Last Updated 5 October 2018

Fiji’s major religion is Christianity, followed by Hinduism, and a small percentage of Muslims and other religious minorities. The Christian-Hindu divide is a great cause of religious tensions.

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Constitution and government

In 2009, Fiji’s Court of Appeals ruled that the coup of 2006 was illegal and the government was therefore illegitimate. The government responded by suspending the constitution and imposing Public Emergency Regulations (PER) to ban public protests and tighten government control of the media.

After years of coups, and suspension of the constitution, Fiji adopted a new constitution in September 2013, which incorporates international human rights standards for freedom of religion or belief, and freedoms of expression, association and assembly. It is too soon to say whether these newly declared rights will be respected in practice, especially given the recent history of coups and widespread violations of the rights to free expression, association and assembly.

The new constitution of 2013 creates a secular state that guarantees freedom of religion or belief for all persons. The new constitution’s Bill of Rights also guarantees the rights to freedom of speech, expression, thought, opinion and publication (Article 17); the right to freedom of religion, conscience and belief (Article 22); the right to freedom of assembly (Article 18); and the right to freedom of association (Article 19).

However, social behavior has not necessarily caught up with constitution, and issues remain in law and practice (see below).

Education and children’s rights

There is no legally required religious education. In theory, the Ministry of Education administers and regulates the curriculum. Religious groups, whether or not they receive financial assistance from the state, must maintain the educational standards prescribed by law.

However, most of the schools in Fiji are run by religious organizations. Almost all of them are public schools, and they run collective worship in line with the religion assumed by the school. Public schools that are run by Muslim organizations may have strict dress codes including hijab.

Non-compulsory religious instruction in schools is allowed. Schools may incorporate religious elements, such as class prayer. Theoretically, teachers are not compelled to participate, and students may be excused should their parents request it (it is unclear if children can opt themselves out in accordance with their evolving capacities).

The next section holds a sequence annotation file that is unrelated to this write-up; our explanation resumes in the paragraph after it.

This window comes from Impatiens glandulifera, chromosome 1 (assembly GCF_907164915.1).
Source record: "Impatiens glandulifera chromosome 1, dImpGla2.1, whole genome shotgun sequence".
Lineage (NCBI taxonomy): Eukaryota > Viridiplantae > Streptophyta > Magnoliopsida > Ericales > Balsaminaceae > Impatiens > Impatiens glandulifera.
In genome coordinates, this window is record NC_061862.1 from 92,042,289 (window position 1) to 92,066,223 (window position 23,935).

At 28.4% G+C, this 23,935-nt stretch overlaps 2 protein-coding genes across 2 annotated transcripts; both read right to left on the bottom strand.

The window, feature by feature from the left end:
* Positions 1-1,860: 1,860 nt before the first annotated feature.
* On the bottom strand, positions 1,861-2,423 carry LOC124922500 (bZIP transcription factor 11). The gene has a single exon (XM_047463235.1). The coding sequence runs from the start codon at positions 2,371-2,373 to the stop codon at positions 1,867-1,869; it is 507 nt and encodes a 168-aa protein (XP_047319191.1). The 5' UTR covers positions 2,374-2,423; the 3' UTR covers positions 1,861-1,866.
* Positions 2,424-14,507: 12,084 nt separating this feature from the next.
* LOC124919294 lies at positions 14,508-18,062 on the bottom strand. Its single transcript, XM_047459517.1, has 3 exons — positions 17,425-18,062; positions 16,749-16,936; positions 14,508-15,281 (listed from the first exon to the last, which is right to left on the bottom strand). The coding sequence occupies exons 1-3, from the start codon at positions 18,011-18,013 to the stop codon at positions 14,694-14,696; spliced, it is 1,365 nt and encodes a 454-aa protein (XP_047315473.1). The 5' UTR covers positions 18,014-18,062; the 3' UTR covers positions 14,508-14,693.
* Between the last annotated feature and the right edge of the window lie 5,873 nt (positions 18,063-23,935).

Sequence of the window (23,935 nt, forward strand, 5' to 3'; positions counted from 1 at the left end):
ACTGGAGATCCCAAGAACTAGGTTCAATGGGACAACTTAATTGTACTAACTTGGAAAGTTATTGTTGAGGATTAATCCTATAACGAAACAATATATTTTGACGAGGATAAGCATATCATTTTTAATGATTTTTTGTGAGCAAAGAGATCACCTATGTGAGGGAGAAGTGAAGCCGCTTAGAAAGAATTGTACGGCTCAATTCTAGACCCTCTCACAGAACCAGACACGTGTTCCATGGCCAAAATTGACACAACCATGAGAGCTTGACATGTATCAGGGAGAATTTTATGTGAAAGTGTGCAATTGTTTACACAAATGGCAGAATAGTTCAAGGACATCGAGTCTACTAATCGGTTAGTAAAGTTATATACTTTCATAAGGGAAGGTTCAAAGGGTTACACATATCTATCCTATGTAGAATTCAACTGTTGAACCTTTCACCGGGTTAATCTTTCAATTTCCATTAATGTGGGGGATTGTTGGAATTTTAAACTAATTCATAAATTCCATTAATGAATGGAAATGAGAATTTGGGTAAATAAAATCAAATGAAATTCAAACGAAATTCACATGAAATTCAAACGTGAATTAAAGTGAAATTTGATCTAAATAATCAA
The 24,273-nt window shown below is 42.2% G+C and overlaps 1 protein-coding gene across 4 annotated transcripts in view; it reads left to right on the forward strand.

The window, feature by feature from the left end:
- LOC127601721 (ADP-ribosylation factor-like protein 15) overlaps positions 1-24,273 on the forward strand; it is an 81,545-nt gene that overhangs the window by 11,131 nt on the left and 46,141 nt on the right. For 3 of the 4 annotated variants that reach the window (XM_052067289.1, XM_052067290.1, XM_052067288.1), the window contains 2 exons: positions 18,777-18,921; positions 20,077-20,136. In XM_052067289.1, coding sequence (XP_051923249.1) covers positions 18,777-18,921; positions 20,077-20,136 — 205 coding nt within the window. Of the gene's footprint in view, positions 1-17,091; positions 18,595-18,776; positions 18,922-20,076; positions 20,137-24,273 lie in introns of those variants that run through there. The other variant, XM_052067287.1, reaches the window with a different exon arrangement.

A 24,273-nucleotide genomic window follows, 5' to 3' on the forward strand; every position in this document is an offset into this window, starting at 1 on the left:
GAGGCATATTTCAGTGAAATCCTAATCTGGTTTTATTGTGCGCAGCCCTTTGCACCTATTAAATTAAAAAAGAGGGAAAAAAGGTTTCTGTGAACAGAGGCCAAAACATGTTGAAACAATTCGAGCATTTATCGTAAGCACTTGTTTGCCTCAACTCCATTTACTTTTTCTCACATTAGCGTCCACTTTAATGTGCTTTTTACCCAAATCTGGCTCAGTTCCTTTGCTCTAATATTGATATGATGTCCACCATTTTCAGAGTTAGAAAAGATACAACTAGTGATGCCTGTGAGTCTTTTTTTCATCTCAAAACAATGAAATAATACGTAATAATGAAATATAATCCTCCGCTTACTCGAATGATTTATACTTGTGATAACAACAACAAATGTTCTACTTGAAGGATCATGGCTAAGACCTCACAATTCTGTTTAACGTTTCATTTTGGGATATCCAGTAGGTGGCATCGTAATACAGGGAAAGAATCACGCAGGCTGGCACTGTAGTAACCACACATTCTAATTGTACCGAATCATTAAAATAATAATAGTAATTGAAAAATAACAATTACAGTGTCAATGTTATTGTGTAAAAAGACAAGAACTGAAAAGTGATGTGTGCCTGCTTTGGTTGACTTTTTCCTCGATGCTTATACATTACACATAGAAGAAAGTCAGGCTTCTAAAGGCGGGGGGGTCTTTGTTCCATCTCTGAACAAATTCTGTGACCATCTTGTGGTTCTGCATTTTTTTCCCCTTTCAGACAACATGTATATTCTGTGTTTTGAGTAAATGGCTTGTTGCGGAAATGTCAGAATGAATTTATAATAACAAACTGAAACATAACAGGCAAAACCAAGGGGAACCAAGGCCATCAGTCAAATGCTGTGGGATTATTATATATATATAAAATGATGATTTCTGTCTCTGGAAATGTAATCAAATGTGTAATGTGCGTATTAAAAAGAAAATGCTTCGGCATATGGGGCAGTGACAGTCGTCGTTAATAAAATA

The government provides funding and educational assistance to public schools, including schools owned and operated by religious organizations, on a per pupil basis. Religious schools remain open to all students. According to the law, the government ensures free tuition for primary and secondary schools.

Family, community and society

Ethnic conflict

The conflict in Fiji is drawn largely along ethnic lines that also reflect religious divisions: the indigenous Pacific Islanders who led the coups are mostly Christian, while the descendants of Indians who lost rights under the coups are mostly Hindu. Nevertheless, even during military coups and rule by emergency powers, the authorities generally respected the right to freedom of religion or belief, although there were some vandalism against places of worship, especially Hindu temples. Many Hindus have fled abroad. There also continues to be a deep seated distrust of Muslims.

Less than 1% of the population is non-religious according to some official sources. Non-religious persons have reported that there is prejudice against them within the Government and wider society.

The government also previously banned the Methodist Church of Fiji, the largest Christian denomination in Fiji from attending their conferences for about 6 years. Methodist Church had history of making discriminatory comments against people of other beliefs during the coup.

Freedom of expression, advocacy of humanist values

Even after the end of emergency rule, with its extensive censorship of political comment, the government continued to censor the media and limit freedom of political expression.

In 2012, the government threatened not to renew Fiji TV’s license after it aired interviews with former prime ministers.

According to Freedom House the press is only “partly free” as of 2017.

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